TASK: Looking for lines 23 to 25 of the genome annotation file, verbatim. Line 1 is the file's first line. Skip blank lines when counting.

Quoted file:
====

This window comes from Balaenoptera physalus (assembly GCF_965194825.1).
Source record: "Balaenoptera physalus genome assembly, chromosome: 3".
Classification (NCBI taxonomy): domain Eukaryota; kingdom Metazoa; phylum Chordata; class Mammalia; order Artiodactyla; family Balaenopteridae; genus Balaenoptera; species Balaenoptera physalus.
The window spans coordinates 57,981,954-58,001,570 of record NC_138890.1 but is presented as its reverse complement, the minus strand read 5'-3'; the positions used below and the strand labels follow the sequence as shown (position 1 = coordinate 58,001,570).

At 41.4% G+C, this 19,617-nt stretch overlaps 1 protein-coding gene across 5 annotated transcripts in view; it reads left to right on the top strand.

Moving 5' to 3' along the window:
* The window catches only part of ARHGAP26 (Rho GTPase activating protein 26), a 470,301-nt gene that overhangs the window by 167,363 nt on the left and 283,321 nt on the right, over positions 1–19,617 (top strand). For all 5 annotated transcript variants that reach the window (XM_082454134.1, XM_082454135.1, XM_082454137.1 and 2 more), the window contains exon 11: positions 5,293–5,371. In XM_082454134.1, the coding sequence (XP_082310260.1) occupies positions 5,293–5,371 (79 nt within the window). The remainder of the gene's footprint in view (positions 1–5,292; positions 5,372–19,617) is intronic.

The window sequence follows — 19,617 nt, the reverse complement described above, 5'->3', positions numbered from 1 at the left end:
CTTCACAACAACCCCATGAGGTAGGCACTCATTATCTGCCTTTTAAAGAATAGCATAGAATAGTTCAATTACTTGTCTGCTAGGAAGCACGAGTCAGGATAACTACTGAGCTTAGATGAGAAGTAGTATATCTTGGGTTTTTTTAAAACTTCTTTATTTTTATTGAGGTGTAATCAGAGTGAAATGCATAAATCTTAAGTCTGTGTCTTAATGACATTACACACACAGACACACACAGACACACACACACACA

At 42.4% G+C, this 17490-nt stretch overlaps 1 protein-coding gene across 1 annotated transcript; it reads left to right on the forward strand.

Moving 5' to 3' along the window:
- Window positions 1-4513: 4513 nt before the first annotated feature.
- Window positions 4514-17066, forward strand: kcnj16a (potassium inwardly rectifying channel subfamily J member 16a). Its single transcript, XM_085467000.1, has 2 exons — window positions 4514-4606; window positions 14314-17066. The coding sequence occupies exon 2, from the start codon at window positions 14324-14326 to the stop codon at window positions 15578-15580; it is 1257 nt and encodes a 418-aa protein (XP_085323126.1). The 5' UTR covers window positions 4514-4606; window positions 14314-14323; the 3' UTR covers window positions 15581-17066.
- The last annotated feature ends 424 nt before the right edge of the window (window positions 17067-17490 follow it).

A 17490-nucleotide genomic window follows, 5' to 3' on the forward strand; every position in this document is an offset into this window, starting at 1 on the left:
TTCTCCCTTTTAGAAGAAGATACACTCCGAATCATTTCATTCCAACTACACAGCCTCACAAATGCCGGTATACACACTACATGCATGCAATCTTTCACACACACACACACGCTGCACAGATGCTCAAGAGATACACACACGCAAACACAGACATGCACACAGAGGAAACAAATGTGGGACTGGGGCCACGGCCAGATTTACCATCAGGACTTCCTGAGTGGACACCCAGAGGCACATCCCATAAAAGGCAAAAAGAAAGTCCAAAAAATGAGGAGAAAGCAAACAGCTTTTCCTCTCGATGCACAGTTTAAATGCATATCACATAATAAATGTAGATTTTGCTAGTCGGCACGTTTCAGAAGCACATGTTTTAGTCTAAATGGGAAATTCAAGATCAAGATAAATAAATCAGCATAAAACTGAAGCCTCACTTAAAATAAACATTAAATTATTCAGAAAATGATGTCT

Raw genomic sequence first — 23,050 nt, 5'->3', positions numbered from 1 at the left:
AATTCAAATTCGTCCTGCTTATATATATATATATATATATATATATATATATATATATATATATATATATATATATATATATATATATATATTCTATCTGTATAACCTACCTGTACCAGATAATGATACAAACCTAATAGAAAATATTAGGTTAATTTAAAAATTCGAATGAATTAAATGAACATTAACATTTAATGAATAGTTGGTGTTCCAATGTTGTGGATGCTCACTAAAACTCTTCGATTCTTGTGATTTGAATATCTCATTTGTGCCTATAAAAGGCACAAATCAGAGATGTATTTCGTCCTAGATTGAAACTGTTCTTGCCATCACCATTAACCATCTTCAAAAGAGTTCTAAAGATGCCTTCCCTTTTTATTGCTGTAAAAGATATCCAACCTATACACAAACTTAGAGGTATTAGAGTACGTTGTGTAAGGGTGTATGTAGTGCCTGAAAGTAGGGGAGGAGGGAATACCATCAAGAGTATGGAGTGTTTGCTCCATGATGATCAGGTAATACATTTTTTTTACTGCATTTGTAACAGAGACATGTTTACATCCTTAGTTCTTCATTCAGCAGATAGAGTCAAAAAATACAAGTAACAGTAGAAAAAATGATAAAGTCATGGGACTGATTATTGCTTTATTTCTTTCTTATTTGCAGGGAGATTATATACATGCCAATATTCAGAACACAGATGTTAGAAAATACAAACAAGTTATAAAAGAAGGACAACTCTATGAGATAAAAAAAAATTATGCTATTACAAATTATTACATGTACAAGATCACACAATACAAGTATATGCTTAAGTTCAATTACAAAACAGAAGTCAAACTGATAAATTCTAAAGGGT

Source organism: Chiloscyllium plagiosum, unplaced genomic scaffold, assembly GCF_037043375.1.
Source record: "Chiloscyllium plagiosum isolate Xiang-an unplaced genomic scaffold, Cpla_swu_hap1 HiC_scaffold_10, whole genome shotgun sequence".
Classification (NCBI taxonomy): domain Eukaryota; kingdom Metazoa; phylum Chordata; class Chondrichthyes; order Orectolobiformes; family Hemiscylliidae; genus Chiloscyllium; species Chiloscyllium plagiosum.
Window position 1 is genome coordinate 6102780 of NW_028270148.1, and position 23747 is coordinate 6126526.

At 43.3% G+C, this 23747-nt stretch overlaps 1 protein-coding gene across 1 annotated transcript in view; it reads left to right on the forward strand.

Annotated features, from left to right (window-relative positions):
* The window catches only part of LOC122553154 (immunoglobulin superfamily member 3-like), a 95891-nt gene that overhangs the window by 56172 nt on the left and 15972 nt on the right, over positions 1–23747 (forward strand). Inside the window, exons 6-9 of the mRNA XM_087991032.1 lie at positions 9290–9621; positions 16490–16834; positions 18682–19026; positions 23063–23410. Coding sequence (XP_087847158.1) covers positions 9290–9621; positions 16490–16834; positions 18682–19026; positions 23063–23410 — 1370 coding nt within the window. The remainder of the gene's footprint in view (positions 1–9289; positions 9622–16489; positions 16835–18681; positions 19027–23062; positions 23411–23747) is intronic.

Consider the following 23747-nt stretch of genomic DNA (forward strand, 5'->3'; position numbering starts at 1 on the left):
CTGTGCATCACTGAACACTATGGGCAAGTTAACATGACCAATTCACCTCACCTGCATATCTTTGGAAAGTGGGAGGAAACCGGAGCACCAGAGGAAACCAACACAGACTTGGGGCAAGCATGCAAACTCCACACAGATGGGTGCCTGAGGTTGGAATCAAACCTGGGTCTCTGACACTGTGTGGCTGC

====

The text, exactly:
At 43.3% G+C, this 23747-nt stretch overlaps 1 protein-coding gene across 1 annotated transcript in view; it reads left to right on the forward strand.

Annotated features, from left to right (window-relative positions):
* The window catches only part of LOC122553154 (immunoglobulin superfamily member 3-like), a 95891-nt gene that overhangs the window by 56172 nt on the left and 15972 nt on the right, over positions 1–23747 (forward strand). Inside the window, exons 6-9 of the mRNA XM_087991032.1 lie at positions 9290–9621; positions 16490–16834; positions 18682–19026; positions 23063–23410. Coding sequence (XP_087847158.1) covers positions 9290–9621; positions 16490–16834; positions 18682–19026; positions 23063–23410 — 1370 coding nt within the window. The remainder of the gene's footprint in view (positions 1–9289; positions 9622–16489; positions 16835–18681; positions 19027–23062; positions 23411–23747) is intronic.